Letters to the Editor
Can you please pass on my and the Old Man’s condolences on the loss of her dear friend Portia and thank Kathy Gitlitz for her kind words? (“Rudy gets fan mail,” Sept. 10). Our neighbor forwarded her letter to us and it really brightened my day. (Especially as the Old Man gave me a bath today.)
I have emphasized to the Old Man the brilliance of your idea of daily paw and leg massages. (I am not sure washing is such a good idea.)
We both hope our paths cross on one of our walks and you hopefully can find a new friend and companion. (I can speak from personal experience from the shelter there are many wonderful souls looking for a best friend.) Stay safe
A city’s charter is the cornerstone document that tells the story of who that city is. Alameda has had many identities over her relatively short history. Playground for wealthy San Franciscans. A city of homes and beaches. Navy town. A city that proclaims, “Everyone Belongs Here.”
That last identity is in stark contrast to the experience of people who were not allowed to buy property here, who could not get a home shown to them, who were named in restrictive covenants as emphatically not belonging in our neighborhoods. We have not yet done all of the work we need to do to repair the harm to this city done by Article 26. Repealing it will not be enough, but we can’t begin without it.
It’s past time to remove exclusionary zoning from our city’s charter. Let’s move forward, Alameda. Vote “yes” on Measure Z!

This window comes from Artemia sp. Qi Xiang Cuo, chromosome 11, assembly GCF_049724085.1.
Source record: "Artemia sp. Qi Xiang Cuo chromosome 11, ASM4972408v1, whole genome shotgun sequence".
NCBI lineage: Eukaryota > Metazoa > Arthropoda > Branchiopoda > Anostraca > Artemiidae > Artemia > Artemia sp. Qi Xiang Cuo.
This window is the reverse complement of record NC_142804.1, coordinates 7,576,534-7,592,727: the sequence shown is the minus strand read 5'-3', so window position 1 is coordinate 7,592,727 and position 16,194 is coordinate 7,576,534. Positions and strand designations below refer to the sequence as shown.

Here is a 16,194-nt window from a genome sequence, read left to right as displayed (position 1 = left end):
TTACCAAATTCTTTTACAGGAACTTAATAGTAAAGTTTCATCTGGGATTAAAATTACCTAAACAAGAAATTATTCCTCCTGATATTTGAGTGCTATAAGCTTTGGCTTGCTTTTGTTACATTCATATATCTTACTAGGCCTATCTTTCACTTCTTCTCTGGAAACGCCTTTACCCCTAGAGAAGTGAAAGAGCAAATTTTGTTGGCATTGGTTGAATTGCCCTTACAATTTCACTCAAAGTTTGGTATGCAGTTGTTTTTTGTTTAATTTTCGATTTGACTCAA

I’ve lived in Alameda since 2010 and have always loved it. We were finally able to buy a house recently after years of renting and want others to have the opportunity to be part of this great community.
When Measure A added Article 26 to the charter of Alameda, forbidding the development of multifamily housing units, maybe people believed that it was crucial to protect our island’s beautiful Victorian houses — but that’s not necessary anymore. Our historic housing is protected by a city ordinance that no one is trying to repeal.
Today, it is essential that we develop a future island with more opportunities for more people, of more races and income levels, to live and work and play and go to school here. I value this and want this future for my child and his schoolmates. The dreadful fire seasons we have been experiencing are due partly to climate change, and partly due to the cost of housing development that forces people farther and farther into the urban-wildlife interface.
Creating community that encourages people to live close to their work will help mitigate the emissions of the long commute and remove the need to live far into fire-prone areas, and we as a city will benefit from a more diverse population living in and working for the Island. Thoughtful and forward-thinking development of multifamily housing in Alameda is one of the most basic ways we as a community can respond to the many crises we are experiencing: fire, drought, climate change, and the effects of an unequal society.
Single-family housing is great, but I have also been a renter and an apartment dweller in Alameda and know how important it is to have those options too. We all benefit when we have a stock of housing that’s available for a wide variety of people’s needs and incomes. As an Alameda resident and homeowner, I urge you to vote “yes” on Z.